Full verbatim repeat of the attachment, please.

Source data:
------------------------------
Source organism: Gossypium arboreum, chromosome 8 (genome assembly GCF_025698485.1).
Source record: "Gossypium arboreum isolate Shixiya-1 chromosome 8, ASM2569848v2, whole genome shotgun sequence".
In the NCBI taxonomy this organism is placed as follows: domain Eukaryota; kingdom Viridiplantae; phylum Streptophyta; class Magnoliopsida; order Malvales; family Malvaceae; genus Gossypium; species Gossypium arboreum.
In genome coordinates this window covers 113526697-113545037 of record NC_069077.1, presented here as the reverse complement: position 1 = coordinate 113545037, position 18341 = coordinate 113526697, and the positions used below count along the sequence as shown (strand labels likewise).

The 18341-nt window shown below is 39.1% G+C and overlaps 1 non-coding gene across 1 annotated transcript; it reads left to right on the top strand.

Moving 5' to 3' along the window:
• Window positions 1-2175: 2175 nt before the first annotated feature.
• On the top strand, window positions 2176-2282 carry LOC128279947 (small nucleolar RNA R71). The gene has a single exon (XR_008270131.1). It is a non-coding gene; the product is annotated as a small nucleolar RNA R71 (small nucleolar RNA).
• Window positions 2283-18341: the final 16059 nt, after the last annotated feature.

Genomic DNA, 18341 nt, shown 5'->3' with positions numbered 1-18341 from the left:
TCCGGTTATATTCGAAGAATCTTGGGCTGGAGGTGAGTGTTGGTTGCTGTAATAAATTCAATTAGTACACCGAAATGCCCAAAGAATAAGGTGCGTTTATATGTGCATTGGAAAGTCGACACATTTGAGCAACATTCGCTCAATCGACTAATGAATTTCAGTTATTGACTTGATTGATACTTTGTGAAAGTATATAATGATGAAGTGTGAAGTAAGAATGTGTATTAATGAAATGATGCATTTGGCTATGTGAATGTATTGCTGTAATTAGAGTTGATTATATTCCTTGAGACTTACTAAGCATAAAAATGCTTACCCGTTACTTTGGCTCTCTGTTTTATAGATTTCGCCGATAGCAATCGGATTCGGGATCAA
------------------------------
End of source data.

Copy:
Source organism: Gossypium arboreum, chromosome 8 (genome assembly GCF_025698485.1).
Source record: "Gossypium arboreum isolate Shixiya-1 chromosome 8, ASM2569848v2, whole genome shotgun sequence".
In the NCBI taxonomy this organism is placed as follows: domain Eukaryota; kingdom Viridiplantae; phylum Streptophyta; class Magnoliopsida; order Malvales; family Malvaceae; genus Gossypium; species Gossypium arboreum.
In genome coordinates this window covers 113526697-113545037 of record NC_069077.1, presented here as the reverse complement: position 1 = coordinate 113545037, position 18341 = coordinate 113526697, and the positions used below count along the sequence as shown (strand labels likewise).

The 18341-nt window shown below is 39.1% G+C and overlaps 1 non-coding gene across 1 annotated transcript; it reads left to right on the top strand.

Moving 5' to 3' along the window:
• Window positions 1-2175: 2175 nt before the first annotated feature.
• On the top strand, window positions 2176-2282 carry LOC128279947 (small nucleolar RNA R71). The gene has a single exon (XR_008270131.1). It is a non-coding gene; the product is annotated as a small nucleolar RNA R71 (small nucleolar RNA).
• Window positions 2283-18341: the final 16059 nt, after the last annotated feature.

Genomic DNA, 18341 nt, shown 5'->3' with positions numbered 1-18341 from the left:
TCCGGTTATATTCGAAGAATCTTGGGCTGGAGGTGAGTGTTGGTTGCTGTAATAAATTCAATTAGTACACCGAAATGCCCAAAGAATAAGGTGCGTTTATATGTGCATTGGAAAGTCGACACATTTGAGCAACATTCGCTCAATCGACTAATGAATTTCAGTTATTGACTTGATTGATACTTTGTGAAAGTATATAATGATGAAGTGTGAAGTAAGAATGTGTATTAATGAAATGATGCATTTGGCTATGTGAATGTATTGCTGTAATTAGAGTTGATTATATTCCTTGAGACTTACTAAGCATAAAAATGCTTACCCGTTACTTTGGCTCTCTGTTTTATAGATTTCGCCGATAGCAATCGGATTCGGGATCAA